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Daniel Lacalle

Daniel Lacalle, PhD, economist and fund manager, is the author of the bestselling books Freedom or Equality (2020), Escape from the Central Bank Trap (2017), The Energy World Is Flat​ (2015), and Life in the Financial Markets (2014).

He is a professor of global economy at IE Business School in Madrid.

Ranked as one of the top twenty most influential economists in the world in 2016 and 2017 by Richtopia, he holds the CIIA financial analyst title, with a postgraduate degree in higher business studies and a master’s degree in economic investigation. He is a member of the advisory board of the Rafael del Pino Foundation and Commissioner of the Community of Madrid in London.

Lacalle is a regular collaborator with CNBC, Bloomberg TV, BBC, Hedgeye, Seeking Alpha, Business Insider, Mises Institute, and the Epoch Times as well as an occasional consultant for the World Economic Forum, Focus Economics, the Financial Times, the Wall Street Journal, and other major news publications around the world.

All Works

A Government Shutdown Is not the Problem. Public Debt Is the Problem.

Money and Banks


Those who defend the science fiction fallacy of MMT say that if the government cuts the deficit, then the world will run out of US dollars and there will be a global monetary meltdown. This is so ludicrous that it should not even have to be discussed.

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The Dangerous Myth of a "Soft Landing"

Money and Banks


If the only antidote offered to prevent a 2008-style contraction is monetary easing, then the risk of stagflation is even higher. Without drastic cuts to deficit spending, or a recession, the likely outcome is stagflation.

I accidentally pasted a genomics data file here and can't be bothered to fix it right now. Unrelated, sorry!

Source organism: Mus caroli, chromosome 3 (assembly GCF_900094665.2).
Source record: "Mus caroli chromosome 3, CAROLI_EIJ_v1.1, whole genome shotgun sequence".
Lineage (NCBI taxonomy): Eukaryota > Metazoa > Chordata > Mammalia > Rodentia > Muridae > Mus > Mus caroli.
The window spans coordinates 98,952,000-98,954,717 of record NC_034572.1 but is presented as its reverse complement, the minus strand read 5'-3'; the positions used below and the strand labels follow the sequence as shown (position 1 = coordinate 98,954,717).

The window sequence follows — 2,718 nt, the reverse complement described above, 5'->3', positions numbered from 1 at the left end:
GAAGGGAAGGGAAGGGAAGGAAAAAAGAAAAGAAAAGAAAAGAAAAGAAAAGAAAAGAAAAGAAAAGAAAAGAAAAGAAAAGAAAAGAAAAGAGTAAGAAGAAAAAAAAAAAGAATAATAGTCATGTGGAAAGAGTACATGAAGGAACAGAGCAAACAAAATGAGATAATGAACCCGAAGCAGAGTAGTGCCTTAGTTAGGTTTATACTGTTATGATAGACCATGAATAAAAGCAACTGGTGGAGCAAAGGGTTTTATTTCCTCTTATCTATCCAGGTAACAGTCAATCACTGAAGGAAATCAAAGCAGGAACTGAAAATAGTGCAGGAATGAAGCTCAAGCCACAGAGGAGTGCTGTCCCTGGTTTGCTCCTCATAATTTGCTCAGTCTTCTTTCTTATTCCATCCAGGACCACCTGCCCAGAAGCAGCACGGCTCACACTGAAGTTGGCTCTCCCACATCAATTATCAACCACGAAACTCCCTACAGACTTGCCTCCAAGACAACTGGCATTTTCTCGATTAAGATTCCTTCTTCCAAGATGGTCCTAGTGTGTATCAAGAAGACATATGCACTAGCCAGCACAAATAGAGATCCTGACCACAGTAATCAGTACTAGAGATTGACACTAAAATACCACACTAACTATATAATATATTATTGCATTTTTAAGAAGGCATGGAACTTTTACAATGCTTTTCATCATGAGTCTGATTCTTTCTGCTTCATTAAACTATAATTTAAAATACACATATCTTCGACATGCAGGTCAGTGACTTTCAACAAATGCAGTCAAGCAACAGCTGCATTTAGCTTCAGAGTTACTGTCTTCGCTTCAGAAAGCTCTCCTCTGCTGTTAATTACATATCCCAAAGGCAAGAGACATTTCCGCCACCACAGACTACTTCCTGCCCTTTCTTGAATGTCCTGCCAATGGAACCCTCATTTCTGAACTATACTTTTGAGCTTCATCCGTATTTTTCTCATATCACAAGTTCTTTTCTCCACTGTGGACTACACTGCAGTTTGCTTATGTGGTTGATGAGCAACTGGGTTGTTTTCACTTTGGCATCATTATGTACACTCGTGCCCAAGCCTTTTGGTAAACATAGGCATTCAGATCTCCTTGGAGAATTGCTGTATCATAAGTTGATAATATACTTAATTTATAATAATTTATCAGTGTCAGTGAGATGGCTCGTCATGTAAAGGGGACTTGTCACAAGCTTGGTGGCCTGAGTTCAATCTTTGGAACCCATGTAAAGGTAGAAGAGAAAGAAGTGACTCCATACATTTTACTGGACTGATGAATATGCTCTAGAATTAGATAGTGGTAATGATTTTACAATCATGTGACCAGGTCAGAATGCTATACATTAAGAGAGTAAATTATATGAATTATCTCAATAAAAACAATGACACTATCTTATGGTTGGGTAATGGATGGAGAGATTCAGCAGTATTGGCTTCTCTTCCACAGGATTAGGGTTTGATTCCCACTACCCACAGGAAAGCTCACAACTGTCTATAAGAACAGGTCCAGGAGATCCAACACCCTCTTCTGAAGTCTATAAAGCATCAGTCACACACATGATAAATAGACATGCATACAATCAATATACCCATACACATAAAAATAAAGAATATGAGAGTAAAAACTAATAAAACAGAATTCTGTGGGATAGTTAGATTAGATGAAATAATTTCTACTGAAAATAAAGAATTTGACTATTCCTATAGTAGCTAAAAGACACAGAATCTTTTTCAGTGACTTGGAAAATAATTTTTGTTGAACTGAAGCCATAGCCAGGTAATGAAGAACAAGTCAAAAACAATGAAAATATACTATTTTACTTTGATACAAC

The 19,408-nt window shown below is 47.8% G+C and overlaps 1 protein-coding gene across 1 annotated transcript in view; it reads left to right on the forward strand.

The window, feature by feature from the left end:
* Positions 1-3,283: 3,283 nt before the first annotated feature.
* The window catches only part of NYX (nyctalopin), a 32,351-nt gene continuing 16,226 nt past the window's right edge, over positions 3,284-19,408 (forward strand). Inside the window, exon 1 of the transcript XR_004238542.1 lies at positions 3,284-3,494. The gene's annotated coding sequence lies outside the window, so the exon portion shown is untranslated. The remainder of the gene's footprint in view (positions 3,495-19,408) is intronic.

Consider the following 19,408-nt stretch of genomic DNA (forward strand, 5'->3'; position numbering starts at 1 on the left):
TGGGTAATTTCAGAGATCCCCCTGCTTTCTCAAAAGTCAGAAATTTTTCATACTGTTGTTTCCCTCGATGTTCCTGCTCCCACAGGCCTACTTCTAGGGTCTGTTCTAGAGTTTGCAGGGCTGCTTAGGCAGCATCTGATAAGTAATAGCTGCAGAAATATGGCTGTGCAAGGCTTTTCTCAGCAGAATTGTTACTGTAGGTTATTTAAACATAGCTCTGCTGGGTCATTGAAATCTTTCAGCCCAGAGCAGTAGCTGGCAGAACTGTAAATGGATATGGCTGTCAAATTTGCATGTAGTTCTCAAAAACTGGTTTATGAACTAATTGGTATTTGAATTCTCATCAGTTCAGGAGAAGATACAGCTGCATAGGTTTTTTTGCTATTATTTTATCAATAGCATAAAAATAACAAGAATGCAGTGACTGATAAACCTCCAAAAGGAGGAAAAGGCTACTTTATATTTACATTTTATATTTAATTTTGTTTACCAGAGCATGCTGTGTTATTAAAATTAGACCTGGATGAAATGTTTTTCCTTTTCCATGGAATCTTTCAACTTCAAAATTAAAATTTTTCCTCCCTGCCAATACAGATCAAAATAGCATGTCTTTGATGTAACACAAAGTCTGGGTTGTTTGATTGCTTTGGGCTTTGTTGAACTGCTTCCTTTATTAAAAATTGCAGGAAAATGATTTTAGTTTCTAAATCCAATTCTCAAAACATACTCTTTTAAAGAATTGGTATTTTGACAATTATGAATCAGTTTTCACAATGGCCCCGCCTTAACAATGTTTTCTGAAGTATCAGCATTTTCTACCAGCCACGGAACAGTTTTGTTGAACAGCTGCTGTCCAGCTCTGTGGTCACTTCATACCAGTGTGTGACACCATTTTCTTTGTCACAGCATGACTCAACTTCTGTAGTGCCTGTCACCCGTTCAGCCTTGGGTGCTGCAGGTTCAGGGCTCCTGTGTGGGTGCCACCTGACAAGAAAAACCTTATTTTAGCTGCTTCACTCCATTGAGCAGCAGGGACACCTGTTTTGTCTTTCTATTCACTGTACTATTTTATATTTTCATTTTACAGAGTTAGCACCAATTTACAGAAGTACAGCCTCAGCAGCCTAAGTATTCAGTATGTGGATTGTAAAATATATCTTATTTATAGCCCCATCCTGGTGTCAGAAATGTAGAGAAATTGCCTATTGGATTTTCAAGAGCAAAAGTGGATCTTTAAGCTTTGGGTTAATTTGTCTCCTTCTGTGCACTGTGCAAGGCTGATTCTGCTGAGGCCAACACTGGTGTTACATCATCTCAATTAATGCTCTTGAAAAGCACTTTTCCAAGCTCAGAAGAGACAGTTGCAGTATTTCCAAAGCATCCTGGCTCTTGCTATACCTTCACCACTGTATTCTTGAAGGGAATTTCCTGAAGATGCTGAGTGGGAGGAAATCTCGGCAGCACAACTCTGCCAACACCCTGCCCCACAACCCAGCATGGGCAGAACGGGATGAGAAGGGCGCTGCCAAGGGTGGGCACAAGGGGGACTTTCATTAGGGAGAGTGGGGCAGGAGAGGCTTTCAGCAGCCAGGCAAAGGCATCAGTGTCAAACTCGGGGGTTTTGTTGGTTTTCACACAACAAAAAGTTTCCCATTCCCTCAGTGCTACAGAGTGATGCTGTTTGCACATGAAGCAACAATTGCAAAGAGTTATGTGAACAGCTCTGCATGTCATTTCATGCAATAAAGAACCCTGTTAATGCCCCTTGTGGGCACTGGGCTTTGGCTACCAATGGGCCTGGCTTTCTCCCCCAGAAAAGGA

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The Oil-Price Shock Is a Direct Consequence of Interventionism.

The Environment


This is the first time in human history that the energy transition has been decided by politicians without allowing technology, competition, or human ingenuity to come up with a better, more flexible, and more economical alternative.

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The Eurozone: An Example of Failed Keynesianism

Money and Banks


We should not be surprised that credit in the eurozone is falling along with monetary aggregates. The entire burden of monetary normalization is falling on the productive sector, families, and businesses, while many governments continue to increase deficit spending.

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Will the BRICS Dethrone the U.S. Dollar?

Money and Banks


Most BRICS currencies are weak and getting weaker, and creating a new joint  "BRICS currency" won't solve the problem.  Joining together a bunch of weak currencies does not somehow create a strong currency.

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